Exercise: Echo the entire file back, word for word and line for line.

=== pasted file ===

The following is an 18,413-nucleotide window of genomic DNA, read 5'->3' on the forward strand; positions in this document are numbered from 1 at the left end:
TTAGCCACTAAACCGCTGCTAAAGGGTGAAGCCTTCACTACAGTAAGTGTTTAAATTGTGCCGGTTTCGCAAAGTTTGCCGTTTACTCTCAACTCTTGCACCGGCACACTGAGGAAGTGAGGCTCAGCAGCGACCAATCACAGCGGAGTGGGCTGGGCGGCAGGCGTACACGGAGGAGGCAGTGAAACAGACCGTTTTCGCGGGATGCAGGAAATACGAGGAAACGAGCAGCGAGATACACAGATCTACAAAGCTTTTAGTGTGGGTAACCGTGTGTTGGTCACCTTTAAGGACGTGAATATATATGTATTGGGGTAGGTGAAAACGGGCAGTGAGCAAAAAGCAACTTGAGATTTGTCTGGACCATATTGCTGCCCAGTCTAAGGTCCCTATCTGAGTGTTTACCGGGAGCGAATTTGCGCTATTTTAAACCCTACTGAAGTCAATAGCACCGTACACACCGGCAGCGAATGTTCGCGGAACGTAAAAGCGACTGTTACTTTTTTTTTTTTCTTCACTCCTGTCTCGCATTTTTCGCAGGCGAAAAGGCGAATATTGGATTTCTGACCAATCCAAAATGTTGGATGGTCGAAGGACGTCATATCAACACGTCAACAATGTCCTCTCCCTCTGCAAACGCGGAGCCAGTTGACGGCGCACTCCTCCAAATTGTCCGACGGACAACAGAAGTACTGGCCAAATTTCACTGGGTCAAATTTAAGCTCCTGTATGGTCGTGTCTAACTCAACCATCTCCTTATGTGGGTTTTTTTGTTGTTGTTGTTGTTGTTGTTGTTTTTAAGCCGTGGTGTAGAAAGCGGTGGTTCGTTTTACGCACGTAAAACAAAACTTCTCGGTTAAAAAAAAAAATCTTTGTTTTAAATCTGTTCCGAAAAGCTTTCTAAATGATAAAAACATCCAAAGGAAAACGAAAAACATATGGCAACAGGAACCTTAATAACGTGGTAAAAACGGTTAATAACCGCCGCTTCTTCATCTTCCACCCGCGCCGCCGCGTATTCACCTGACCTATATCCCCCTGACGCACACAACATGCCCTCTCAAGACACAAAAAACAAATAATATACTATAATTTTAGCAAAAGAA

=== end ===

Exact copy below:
The following is an 18,413-nucleotide window of genomic DNA, read 5'->3' on the forward strand; positions in this document are numbered from 1 at the left end:
TTAGCCACTAAACCGCTGCTAAAGGGTGAAGCCTTCACTACAGTAAGTGTTTAAATTGTGCCGGTTTCGCAAAGTTTGCCGTTTACTCTCAACTCTTGCACCGGCACACTGAGGAAGTGAGGCTCAGCAGCGACCAATCACAGCGGAGTGGGCTGGGCGGCAGGCGTACACGGAGGAGGCAGTGAAACAGACCGTTTTCGCGGGATGCAGGAAATACGAGGAAACGAGCAGCGAGATACACAGATCTACAAAGCTTTTAGTGTGGGTAACCGTGTGTTGGTCACCTTTAAGGACGTGAATATATATGTATTGGGGTAGGTGAAAACGGGCAGTGAGCAAAAAGCAACTTGAGATTTGTCTGGACCATATTGCTGCCCAGTCTAAGGTCCCTATCTGAGTGTTTACCGGGAGCGAATTTGCGCTATTTTAAACCCTACTGAAGTCAATAGCACCGTACACACCGGCAGCGAATGTTCGCGGAACGTAAAAGCGACTGTTACTTTTTTTTTTTTCTTCACTCCTGTCTCGCATTTTTCGCAGGCGAAAAGGCGAATATTGGATTTCTGACCAATCCAAAATGTTGGATGGTCGAAGGACGTCATATCAACACGTCAACAATGTCCTCTCCCTCTGCAAACGCGGAGCCAGTTGACGGCGCACTCCTCCAAATTGTCCGACGGACAACAGAAGTACTGGCCAAATTTCACTGGGTCAAATTTAAGCTCCTGTATGGTCGTGTCTAACTCAACCATCTCCTTATGTGGGTTTTTTTGTTGTTGTTGTTGTTGTTGTTGTTTTTAAGCCGTGGTGTAGAAAGCGGTGGTTCGTTTTACGCACGTAAAACAAAACTTCTCGGTTAAAAAAAAAAATCTTTGTTTTAAATCTGTTCCGAAAAGCTTTCTAAATGATAAAAACATCCAAAGGAAAACGAAAAACATATGGCAACAGGAACCTTAATAACGTGGTAAAAACGGTTAATAACCGCCGCTTCTTCATCTTCCACCCGCGCCGCCGCGTATTCACCTGACCTATATCCCCCTGACGCACACAACATGCCCTCTCAAGACACAAAAAACAAATAATATACTATAATTTTAGCAAAAGAA